Rule 4.04(a) of the Texas Disciplinary Rules of Professional Conduct provides: “In representing a client, a lawyer shall not use means that have no substantial purpose other than to embarrass, delay, or burden a third person, or use methods of obtaining evidence that violate the legal rights of such a person.” Professional Ethics Opinion 585 (September 2008) concluded that a lawyer would violate Rule 4.04(a) by counseling a client to hire all the local lawyers in a community where a lawsuit is filed if the lawyer had no substantial purpose other than to delay or burden the opposing party. The reasoning and conclusion of Opinion 585 also apply to intentional expert witness disqualification.
The Texas Professional Ethics Committee recently interpreted Rule 4.04(a) of the Texas Disciplinary Rules of Professional Conduct to prohibit a lawyer from retaining an expert witness, or communicating confidential information to a prospective expert, when a lawyer has no substantial purpose other than to attempt to disqualify or otherwise prevent the expert from being used by an opposing party.
The committee found that, pursuant to Rule 4.04(a), in representing client, a lawyer shall not use means that have no substantial purpose other than to delay or burden the opposing party by impeding the opposing party’s access to a limited pool of potential experts.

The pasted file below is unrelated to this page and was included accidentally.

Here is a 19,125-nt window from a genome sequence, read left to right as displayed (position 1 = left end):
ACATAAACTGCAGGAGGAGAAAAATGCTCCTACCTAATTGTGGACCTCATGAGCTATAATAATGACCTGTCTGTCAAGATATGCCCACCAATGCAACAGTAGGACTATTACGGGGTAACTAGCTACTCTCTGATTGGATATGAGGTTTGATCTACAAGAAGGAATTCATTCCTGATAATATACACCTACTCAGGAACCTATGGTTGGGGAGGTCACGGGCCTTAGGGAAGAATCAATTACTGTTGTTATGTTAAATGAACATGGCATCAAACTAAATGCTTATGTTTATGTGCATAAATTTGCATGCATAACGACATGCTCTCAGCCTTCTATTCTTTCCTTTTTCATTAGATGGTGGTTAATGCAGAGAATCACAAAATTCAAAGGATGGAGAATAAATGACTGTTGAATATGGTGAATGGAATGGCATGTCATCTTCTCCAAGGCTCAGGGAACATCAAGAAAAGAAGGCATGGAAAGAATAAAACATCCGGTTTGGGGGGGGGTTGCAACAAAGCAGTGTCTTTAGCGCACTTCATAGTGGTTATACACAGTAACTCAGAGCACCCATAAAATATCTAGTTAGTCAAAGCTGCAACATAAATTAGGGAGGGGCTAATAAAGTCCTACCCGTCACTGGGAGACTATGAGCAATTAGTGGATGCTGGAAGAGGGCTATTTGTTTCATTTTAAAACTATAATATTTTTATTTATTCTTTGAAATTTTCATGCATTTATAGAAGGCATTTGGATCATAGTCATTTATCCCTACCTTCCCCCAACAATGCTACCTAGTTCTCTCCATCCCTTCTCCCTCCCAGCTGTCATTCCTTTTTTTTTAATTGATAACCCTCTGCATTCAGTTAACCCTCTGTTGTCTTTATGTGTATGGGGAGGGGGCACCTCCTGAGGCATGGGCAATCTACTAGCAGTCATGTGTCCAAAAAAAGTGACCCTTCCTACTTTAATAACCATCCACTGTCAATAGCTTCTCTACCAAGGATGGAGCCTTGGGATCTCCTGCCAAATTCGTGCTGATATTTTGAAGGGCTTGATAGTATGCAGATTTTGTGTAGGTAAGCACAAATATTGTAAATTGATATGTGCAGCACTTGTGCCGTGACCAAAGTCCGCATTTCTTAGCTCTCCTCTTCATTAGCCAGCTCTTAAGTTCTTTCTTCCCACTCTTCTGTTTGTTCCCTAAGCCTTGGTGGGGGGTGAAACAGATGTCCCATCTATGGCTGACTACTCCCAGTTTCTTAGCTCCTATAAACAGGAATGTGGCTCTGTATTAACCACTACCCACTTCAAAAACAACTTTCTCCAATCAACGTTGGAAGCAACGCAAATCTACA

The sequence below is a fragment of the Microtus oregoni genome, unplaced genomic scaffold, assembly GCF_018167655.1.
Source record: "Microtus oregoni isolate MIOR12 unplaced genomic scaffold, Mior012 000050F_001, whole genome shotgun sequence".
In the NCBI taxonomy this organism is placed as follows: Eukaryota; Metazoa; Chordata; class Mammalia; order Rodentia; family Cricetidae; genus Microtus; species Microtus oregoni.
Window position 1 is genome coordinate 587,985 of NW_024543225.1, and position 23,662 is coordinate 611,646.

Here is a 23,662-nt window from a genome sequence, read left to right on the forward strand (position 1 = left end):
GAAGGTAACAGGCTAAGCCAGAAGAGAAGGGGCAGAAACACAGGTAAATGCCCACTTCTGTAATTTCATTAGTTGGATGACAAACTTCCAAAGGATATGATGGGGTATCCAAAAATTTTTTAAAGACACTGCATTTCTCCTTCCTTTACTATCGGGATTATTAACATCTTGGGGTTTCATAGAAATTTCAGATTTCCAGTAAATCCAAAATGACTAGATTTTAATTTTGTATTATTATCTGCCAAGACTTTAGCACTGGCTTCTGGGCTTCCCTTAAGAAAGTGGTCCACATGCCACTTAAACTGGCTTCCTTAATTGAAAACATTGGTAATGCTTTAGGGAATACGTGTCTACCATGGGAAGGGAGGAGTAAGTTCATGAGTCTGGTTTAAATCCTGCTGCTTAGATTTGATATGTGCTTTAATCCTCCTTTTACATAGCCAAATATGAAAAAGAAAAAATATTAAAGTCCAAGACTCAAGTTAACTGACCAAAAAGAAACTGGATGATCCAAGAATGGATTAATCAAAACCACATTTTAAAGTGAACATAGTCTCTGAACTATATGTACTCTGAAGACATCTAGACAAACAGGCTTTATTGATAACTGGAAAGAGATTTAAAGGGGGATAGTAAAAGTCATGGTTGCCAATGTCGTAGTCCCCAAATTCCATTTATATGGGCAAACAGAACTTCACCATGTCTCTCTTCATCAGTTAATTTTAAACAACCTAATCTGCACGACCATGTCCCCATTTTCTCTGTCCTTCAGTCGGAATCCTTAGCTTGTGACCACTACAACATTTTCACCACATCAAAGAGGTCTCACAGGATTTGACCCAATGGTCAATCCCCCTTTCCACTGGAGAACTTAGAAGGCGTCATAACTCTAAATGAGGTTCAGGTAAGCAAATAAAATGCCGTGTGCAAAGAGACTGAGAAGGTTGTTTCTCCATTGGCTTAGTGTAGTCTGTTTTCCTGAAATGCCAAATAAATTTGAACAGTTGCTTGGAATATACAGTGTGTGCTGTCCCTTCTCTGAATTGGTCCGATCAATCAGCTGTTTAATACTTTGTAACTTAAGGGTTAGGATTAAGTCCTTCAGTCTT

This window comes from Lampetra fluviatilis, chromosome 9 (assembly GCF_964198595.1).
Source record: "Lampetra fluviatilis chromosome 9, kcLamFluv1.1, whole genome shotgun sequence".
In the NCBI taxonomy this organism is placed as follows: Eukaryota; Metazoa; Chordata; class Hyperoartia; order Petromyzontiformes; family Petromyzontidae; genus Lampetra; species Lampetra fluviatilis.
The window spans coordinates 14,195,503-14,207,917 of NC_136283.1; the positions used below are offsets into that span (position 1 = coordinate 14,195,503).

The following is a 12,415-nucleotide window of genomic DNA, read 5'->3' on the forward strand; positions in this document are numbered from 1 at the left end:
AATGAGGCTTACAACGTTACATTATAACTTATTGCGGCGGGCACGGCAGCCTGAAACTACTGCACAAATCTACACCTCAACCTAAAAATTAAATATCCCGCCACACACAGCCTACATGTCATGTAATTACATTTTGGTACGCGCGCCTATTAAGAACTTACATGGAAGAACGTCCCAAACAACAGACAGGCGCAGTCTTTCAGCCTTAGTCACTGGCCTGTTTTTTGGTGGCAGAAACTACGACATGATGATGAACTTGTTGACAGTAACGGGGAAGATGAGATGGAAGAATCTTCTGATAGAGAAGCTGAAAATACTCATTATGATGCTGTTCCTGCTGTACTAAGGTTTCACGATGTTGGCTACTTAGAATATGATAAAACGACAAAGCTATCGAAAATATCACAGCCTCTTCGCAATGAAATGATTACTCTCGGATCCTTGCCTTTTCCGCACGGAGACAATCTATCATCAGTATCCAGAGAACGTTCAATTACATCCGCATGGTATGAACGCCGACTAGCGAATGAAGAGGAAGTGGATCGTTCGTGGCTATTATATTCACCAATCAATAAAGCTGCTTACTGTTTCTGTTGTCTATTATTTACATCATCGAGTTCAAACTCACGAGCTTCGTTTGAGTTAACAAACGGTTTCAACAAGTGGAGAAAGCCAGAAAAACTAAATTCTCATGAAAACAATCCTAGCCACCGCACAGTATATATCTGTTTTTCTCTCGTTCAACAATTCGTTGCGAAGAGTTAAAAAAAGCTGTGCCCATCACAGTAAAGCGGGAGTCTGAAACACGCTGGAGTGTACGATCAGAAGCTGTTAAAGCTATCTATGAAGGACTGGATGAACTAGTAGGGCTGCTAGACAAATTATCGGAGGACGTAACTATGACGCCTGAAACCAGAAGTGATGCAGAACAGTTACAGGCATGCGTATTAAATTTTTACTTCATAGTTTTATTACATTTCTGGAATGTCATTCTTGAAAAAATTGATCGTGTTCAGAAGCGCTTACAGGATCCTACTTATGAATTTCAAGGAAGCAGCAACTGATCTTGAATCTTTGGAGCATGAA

It is not necessarily improper for a lawyer, who has already retained an expert witness, to interview additional experts on the same topic. However, the lawyer who is interviewing additional prospective experts should actually be considering use of the experts in the case.
If an attorney makes contact with multiple expert witnesses with no intention of using the expert witnesses, for the sole purpose of disqualifying or otherwise preventing the expert from working for an opposing party, this action constitutes a violation of Rule 4.04(a) of the Texas Disciplinary Rules of Professional Conduct. A party should be particularly alert to an opponent’s potential efforts to disqualify an expert witness pool in areas of litigation in which only a small number of individuals possess the expertise necessary to provide informed and credible assistance in the defense or prosecution of a lawsuit.